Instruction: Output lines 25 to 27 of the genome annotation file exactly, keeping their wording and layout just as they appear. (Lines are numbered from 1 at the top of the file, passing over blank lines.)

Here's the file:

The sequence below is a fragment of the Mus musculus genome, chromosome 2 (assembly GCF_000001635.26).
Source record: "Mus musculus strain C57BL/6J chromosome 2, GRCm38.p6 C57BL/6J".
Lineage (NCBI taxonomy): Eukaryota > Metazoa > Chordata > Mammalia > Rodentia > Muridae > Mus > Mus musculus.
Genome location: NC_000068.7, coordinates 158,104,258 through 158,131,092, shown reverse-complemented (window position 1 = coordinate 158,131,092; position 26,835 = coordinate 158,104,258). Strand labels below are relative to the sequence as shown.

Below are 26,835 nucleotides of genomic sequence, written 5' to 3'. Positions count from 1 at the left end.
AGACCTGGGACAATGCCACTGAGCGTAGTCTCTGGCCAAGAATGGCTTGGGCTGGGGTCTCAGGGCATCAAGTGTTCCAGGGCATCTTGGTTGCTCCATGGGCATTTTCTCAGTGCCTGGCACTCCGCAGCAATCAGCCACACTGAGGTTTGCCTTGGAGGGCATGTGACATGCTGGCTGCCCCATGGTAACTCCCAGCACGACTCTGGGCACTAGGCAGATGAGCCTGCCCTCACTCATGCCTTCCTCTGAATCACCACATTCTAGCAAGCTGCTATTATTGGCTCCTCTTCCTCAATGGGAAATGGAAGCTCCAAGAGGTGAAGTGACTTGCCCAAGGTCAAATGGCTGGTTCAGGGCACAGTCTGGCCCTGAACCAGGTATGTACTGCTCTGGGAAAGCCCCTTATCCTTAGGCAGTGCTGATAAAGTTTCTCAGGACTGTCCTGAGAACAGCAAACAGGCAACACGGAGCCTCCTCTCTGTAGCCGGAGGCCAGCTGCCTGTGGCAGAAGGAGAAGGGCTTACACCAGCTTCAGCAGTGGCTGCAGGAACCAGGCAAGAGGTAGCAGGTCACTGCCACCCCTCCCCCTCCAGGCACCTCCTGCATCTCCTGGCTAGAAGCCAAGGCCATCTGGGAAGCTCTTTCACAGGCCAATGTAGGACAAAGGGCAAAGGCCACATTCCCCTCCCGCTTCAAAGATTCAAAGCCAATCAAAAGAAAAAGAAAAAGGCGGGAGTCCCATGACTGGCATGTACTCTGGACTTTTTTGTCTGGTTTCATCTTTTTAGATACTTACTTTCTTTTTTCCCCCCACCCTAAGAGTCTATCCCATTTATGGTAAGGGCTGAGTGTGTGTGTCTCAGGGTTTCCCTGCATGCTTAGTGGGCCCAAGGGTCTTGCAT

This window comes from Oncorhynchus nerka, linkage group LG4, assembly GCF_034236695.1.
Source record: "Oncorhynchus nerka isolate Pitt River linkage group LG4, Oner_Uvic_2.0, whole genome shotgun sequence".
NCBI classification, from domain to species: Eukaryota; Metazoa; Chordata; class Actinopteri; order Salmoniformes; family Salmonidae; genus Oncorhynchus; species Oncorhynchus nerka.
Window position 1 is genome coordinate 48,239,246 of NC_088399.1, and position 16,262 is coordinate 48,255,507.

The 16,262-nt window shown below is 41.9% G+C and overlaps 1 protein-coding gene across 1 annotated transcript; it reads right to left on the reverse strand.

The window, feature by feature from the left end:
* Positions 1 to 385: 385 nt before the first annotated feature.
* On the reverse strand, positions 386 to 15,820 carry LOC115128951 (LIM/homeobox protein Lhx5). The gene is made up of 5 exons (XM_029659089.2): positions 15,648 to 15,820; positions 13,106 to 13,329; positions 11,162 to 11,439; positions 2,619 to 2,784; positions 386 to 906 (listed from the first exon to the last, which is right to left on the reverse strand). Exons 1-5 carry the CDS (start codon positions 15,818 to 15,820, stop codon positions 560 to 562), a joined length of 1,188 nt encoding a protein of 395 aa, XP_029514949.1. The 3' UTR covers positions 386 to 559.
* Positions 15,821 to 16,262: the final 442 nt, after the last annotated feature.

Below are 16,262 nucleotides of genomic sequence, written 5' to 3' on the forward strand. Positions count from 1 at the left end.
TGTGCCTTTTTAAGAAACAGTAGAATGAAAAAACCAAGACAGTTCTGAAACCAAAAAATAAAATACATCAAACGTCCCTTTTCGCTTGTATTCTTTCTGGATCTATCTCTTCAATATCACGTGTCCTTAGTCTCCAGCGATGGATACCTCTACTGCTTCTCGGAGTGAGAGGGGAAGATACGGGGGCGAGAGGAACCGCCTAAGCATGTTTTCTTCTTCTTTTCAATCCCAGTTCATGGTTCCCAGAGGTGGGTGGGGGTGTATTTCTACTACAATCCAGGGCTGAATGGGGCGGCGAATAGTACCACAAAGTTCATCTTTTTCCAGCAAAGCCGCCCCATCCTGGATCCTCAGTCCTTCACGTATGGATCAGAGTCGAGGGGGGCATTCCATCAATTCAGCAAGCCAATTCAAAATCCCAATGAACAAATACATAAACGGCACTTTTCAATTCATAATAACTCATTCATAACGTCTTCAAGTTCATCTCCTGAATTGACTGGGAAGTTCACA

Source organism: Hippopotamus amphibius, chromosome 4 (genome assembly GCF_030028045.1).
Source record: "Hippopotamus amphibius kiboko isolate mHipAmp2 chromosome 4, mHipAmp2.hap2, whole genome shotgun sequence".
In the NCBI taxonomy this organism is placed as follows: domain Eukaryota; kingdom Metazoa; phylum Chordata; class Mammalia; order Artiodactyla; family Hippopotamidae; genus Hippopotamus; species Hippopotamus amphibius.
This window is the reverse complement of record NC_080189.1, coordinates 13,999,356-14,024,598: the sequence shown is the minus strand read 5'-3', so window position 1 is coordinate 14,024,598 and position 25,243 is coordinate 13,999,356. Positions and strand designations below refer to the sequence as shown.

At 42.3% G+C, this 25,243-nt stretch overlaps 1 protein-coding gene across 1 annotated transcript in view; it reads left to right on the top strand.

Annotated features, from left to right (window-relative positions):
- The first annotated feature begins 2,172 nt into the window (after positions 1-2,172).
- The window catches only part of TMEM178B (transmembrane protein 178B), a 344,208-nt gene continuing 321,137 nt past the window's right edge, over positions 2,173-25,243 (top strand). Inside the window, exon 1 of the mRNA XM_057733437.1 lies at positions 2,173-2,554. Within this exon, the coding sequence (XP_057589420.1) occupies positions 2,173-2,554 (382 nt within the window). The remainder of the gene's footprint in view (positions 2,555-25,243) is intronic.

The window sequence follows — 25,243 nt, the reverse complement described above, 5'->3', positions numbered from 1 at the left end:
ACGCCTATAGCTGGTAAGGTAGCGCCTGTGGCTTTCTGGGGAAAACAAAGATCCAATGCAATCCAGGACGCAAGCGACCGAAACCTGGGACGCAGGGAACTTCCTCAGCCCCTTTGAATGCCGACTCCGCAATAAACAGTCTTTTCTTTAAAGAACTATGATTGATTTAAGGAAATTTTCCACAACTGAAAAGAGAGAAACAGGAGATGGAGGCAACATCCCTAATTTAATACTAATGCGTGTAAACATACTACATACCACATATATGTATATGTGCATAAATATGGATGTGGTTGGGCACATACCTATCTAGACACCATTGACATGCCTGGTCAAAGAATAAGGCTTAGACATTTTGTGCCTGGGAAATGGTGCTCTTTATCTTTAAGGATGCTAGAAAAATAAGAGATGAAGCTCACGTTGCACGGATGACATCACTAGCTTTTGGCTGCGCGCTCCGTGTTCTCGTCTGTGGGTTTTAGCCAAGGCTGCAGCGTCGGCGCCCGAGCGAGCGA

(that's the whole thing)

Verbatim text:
- The window catches only part of TMEM178B (transmembrane protein 178B), a 344,208-nt gene continuing 321,137 nt past the window's right edge, over positions 2,173-25,243 (top strand). Inside the window, exon 1 of the mRNA XM_057733437.1 lies at positions 2,173-2,554. Within this exon, the coding sequence (XP_057589420.1) occupies positions 2,173-2,554 (382 nt within the window). The remainder of the gene's footprint in view (positions 2,555-25,243) is intronic.

The window sequence follows — 25,243 nt, the reverse complement described above, 5'->3', positions numbered from 1 at the left end:
ACGCCTATAGCTGGTAAGGTAGCGCCTGTGGCTTTCTGGGGAAAACAAAGATCCAATGCAATCCAGGACGCAAGCGACCGAAACCTGGGACGCAGGGAACTTCCTCAGCCCCTTTGAATGCCGACTCCGCAATAAACAGTCTTTTCTTTAAAGAACTATGATTGATTTAAGGAAATTTTCCACAACTGAAAAGAGAGAAACAGGAGATGGAGGCAACATCCCTAATTTAATACTAATGCGTGTAAACATACTACATACCACATATATGTATATGTGCATAAATATGGATGTGGTTGGGCACATACCTATCTAGACACCATTGACATGCCTGGTCAAAGAATAAGGCTTAGACATTTTGTGCCTGGGAAATGGTGCTCTTTATCTTTAAGGATGCTAGAAAAATAAGAGATGAAGCTCACGTTGCACGGATGACATCACTAGCTTTTGGCTGCGCGCTCCGTGTTCTCGTCTGTGGGTTTTAGCCAAGGCTGCAGCGTCGGCGCCCGAGCGAGCGA